• Using the eyetracker in successive studies . . . Nielsen has reached a set of conclusions regarding how users take in a text as they go online and browse, and they demonstrated that screen reading differs greatly from book reading. In 1997, he issued an alert entitled “How Users Read on the Web.” The first sentence ran, “They don’t.” Only 16 percent of the subjects read . . . linearly, word by word and sentence by sentence.
A Dangerous Recreation
Such is the subtitle of Jacqueline Pearson’s Women’s Reading in Britain, 1750-1835. Late eighteenth century epistolary novels—e.g. Rousseau’s Julie, ou la Nouvelle Héloïse (1761); Samuel Richardson’s Clarissa, or the History of a Young Lady (1748); Goethe’s The Sorrows of Young Werther (1774)—made readers feverish with empathy for characters in the stories. Emotional identification with fictional characters is a dangerous recreation. And it is still with us. Certain modes of invented encounter have simply transferred from the page to the screen.
In a loose but useful analogy, filmed soaps and their high-end cousins provide ongoing sagas of emotional entanglements. Drama series, police procedurals, sit-coms, even what we call “the news” script in the weepies where possible. Vicarious identification extends to crafted TV personas and sentimental abstractions (e.g. “the marginalized”). Add sobfests like “The Saddest and Most Emotional Interviews in Sports History” on YouTube. Not to forget popular emotional investment in celebrity relationships. (Poor Johnny Depp! Amber Heard was so cruel you want to cry!)
Yesterday’s read and weep is today’s watch and weep.
Richardson published Clarissa in the early years of the Age of Sensibility (c. 1740-1800). The heroine’s touching search for virtue persisted through nine volumes. A huge success, it was a printed-and-bound predecessor to our long-running TV series. (cf. 94 episodes of Sex and the City or nineteen seasons of Grey’s Anatomy.) The susceptibilities of readers in a culture that valued displays of sentiment were not so different from our own. Richardson’s friend and fan, Lady Dorothy Bradshaigh, wrote to him about Clarissa:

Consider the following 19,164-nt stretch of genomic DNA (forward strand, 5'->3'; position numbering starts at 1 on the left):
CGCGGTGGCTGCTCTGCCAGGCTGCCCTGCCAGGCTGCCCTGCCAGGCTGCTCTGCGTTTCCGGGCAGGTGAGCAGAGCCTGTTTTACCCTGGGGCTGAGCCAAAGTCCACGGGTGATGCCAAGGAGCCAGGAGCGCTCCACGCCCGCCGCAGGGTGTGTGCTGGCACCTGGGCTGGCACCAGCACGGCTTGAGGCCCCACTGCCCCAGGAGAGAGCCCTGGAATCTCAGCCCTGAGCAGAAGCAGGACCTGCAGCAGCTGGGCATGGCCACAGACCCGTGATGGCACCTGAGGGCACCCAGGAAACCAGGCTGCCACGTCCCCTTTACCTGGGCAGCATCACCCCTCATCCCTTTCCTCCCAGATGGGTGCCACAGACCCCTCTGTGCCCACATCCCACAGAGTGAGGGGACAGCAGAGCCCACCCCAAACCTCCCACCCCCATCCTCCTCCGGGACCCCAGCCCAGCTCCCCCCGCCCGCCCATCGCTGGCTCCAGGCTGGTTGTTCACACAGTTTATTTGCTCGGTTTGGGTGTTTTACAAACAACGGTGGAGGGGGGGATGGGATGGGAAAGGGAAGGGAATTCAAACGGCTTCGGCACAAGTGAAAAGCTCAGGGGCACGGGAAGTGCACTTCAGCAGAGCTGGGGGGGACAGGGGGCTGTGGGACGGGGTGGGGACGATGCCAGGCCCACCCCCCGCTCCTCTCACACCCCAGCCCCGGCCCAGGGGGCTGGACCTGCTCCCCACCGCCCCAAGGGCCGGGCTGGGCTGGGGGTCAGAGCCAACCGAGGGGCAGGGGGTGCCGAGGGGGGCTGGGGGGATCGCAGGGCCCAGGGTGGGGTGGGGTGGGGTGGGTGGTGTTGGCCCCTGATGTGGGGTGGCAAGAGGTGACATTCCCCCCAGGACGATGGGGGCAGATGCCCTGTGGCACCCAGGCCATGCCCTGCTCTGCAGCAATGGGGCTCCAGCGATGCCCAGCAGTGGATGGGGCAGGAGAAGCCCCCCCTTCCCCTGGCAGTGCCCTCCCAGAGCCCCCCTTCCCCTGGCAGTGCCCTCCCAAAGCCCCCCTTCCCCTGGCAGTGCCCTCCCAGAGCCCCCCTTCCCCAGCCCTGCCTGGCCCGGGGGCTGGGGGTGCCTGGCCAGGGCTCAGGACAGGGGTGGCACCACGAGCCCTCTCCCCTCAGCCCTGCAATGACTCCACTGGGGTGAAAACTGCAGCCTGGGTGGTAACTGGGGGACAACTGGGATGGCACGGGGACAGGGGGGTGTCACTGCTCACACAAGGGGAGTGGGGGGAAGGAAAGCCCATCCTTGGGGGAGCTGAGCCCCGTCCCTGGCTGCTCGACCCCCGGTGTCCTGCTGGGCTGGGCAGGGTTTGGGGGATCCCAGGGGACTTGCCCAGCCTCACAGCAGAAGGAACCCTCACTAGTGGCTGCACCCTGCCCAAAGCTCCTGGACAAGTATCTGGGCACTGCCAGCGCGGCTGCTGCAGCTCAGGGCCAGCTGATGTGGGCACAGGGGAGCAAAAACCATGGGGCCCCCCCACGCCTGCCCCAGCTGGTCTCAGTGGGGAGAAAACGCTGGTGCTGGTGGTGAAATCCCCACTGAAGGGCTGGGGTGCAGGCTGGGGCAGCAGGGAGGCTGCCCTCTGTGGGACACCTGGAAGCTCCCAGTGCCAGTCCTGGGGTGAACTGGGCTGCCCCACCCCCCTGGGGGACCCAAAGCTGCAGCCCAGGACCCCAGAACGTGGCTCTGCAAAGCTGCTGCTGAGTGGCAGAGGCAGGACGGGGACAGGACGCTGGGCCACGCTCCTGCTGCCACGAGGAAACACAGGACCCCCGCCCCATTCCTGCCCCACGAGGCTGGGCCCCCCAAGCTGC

Would you have me weep incessantly? . . . I long to read it—and yet I dare not . . . in Agonies would I lay down the Book, take it up again, walk about the Room, let fall a Flood of Tears, wipe my Eyes, read again . . .throw away the Book crying out . . . I cannot go on.
Nowadays we have . . . what to call it?. . . the Oprah Winfrey effect. It is an audience-savvy pose that creates the impression of rising from the heart. And it moves audiences—particularly women—to tears. A premium on feelings and public emotional display attaches to every contemporary phenomenon from social media and teary politicians to conventional media wringing pixels over the psychological wounds of a murderer.
Human nature has not changed. Only technology differs. The ease and ubiquity of video and self-authored Internet content has democratized susceptibility to sentimental detours away from reasoned argument and analysis of issues. [Think of Zelensky pitching himself to the Cannes Film Festival and the Golden Globe Awards by video.] Streaming is simpler, quicker, than reading. We inhabit a colorized rewind of the Age of Sensibility that increases exponentially the reach and clout of dubious shapers of cultural consensus.
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Contemporary virtue signaling—from media-driven grandstanding down to social justice lawn signs—is a latter-day means for displaying superior sensibilities. Richardson’s and Rousseau’s readers would marvel at the continuum.
The day after “Readings” was posted Douglas Murray commented on a politician given to exhibiting how deeply she cares:
Farewell then Jacinda Ardern, the New Zealand Prime Minister who has announced that she is stepping down from office. In an emotional statement she cited burnout and said that there just wasn’t anything left in her fuel tank. . . . Ardern is an interesting type of left-wing politician. She is all about emoting, showing how caring she is and much more. Yet when it came to COVID lockdowns no government in the world was more authoritarian than New Zealand’s.